Burning of Zozobra – Santa Fe, New Mexico - Atlas Obscura

Santa Fe, New Mexico

Burning of Zozobra

Setting this massive marionette aflame rids Santa Fe of doom and gloom for another year. 

Every year, Santa Fe residents watch as their sadness and gloom go up in flames. The crowd cheers as the monster representing their sorrows explodes before crumpling to the ground in defeat.

The fiery tradition dates from 1924, when Santa Fe artist and marionette maker Gustave Baumann came up with the idea of creating an effigy called Zozobra (also known as Old Man Gloom) and the ritual burning. He then worked with his friend William Howard Shuster, Jr. to burn the first Zozobra at a private gathering. Two years later, in 1926, Zozobra made his debut at the Fiestas de Santa Fe.

Traditionally, burning Zozobra allows gloom and sadness to be dispelled so the fiesta can begin. The 50-foot-tall, white-clad, dreadfully faced marionette is mounted high above Fort Marcy Park. When you arrive at the park, you’ll see Zozobra set against the backdrop of the Sangre de Cristo Mountains. He is quiet for a time, though his arms and long dress flap in the breeze.

As the sky darkens, the staging area lights slightly, illuminating Zozobra as he begins to gradually move. The marionette’s slow movements are accompanied by his melodramatic bellows and cries as bells and gongs slowly settle into a rhythm. The effigy begins to move faster, twisting, groaning, and gesticulating with his arms toward the crowd as if summoning you to come forward and throw your troubles at his feet.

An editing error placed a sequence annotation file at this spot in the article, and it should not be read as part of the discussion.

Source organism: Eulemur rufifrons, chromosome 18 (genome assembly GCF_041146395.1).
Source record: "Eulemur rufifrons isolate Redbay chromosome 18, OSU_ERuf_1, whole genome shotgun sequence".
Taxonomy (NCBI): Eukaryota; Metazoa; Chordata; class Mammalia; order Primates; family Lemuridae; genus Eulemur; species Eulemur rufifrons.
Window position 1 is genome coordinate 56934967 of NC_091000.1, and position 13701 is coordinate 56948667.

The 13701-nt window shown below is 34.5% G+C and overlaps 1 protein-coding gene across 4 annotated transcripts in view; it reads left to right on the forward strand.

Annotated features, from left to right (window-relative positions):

At sunset, little “glooms” appear in brilliant white costumes and dance up and down the steps and across the stage at Zozobra’s feet. As the ritual progresses, Zozobra’s roars increasing. The crowd chants and screams, “Burn Him! Burn Him! Burn Him!” as he growls and moves wildly. All the while, the Fire Dancer, the one who will set him on fire, dances before him.

His growls turn to agonizing screams as the Fire Spirit dances and throws flames at Zozobra’s feet. He begins to scream violently as he is set on fire and begins to burn. Fireworks burst forth from within the marionette, burning him completely, and he crashes to the ground. He then becomes eerily silent, no more than a pile of smoldering remains, the city’s gloom and doom defeated for yet another year.

Know Before You Go

The Burning of Zozobra happens the Friday before Labor Day. During the burning, expect a very large crowd that can get a bit rowdy at times. There's usually a long wait to get in and there are no chairs available, so bring a blanket to sit on. Tickets are required, and you can buy them online. Alcohol is usually not permitted. 

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